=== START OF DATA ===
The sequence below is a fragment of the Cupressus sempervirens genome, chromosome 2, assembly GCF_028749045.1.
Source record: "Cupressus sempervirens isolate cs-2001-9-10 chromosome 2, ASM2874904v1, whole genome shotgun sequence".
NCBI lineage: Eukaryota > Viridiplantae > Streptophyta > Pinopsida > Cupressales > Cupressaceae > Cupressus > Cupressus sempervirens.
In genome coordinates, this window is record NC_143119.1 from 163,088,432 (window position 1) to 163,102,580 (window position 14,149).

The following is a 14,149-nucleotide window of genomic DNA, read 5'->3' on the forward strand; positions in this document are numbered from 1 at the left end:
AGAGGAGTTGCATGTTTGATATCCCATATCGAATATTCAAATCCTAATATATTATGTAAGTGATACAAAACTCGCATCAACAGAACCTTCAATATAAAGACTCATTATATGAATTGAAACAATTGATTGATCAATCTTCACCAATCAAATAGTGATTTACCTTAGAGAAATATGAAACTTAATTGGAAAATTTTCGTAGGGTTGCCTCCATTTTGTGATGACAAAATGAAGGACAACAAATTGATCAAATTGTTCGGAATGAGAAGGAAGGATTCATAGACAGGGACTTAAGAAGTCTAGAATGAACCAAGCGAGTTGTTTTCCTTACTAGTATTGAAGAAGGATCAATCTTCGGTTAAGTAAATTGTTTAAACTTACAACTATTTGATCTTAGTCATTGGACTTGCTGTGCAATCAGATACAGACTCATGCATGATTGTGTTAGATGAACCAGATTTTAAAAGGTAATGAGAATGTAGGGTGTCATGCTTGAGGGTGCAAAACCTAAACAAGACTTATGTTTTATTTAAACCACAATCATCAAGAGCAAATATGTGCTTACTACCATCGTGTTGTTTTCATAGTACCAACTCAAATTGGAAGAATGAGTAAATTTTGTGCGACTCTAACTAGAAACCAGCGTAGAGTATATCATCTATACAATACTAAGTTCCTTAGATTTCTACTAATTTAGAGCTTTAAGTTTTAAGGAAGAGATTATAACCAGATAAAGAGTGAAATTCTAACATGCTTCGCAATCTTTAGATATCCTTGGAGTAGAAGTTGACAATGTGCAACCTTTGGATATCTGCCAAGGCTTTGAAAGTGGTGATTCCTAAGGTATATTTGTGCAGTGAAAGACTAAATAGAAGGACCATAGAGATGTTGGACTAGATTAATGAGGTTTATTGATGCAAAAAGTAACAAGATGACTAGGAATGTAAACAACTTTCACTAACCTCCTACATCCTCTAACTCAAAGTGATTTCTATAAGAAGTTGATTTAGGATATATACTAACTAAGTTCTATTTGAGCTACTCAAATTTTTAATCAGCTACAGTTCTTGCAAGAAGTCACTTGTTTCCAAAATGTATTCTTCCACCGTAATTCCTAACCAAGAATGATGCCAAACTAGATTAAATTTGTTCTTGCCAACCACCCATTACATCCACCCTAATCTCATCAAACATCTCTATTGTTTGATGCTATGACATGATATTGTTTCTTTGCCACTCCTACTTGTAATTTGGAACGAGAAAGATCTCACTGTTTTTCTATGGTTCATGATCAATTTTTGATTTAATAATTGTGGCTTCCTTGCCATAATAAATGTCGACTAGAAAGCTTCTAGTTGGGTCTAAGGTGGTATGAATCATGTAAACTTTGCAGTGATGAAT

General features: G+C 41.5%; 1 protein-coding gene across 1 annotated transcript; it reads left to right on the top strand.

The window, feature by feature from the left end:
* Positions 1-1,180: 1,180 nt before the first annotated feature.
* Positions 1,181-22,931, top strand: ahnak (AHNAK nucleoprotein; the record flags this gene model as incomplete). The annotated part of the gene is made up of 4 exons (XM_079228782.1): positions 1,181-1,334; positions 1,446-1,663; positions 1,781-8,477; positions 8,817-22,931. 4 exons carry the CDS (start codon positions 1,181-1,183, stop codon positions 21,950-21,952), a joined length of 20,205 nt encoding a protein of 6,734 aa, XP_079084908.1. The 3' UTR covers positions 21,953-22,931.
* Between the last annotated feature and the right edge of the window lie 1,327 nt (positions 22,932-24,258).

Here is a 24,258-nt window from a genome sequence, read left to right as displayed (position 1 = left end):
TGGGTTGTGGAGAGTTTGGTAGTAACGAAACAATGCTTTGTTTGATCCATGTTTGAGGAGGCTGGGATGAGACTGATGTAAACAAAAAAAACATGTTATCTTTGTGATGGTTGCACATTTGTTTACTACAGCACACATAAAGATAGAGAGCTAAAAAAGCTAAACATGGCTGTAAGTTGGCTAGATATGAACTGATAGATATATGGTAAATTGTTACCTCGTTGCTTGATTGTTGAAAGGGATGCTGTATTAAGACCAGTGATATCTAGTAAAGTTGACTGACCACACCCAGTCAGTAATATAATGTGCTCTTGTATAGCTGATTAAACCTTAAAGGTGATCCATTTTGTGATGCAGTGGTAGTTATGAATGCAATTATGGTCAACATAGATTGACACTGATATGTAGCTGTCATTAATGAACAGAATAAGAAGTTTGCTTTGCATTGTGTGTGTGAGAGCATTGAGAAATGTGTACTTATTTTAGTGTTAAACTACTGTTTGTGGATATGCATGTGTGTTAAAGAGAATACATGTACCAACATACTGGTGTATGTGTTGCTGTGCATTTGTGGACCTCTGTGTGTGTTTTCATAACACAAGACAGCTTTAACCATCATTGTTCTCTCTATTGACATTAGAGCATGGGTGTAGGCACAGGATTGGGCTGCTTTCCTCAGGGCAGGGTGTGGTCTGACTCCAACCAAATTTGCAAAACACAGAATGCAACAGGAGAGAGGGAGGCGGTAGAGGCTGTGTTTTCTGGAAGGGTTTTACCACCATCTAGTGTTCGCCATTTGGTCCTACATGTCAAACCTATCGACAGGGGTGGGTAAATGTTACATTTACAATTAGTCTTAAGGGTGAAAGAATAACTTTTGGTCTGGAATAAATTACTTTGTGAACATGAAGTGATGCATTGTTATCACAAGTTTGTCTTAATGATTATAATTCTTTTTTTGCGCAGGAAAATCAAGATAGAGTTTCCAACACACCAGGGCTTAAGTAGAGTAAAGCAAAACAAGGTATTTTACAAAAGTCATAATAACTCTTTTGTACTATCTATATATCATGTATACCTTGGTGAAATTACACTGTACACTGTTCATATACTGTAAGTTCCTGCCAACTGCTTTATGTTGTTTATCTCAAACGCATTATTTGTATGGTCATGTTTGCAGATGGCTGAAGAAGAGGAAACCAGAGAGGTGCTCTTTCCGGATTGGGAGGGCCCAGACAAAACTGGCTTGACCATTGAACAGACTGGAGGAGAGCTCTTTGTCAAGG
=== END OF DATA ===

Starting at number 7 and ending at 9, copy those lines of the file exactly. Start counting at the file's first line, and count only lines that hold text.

General features: G+C 41.5%; 1 protein-coding gene across 1 annotated transcript; it reads left to right on the top strand.

The window, feature by feature from the left end:
* Positions 1-1,180: 1,180 nt before the first annotated feature.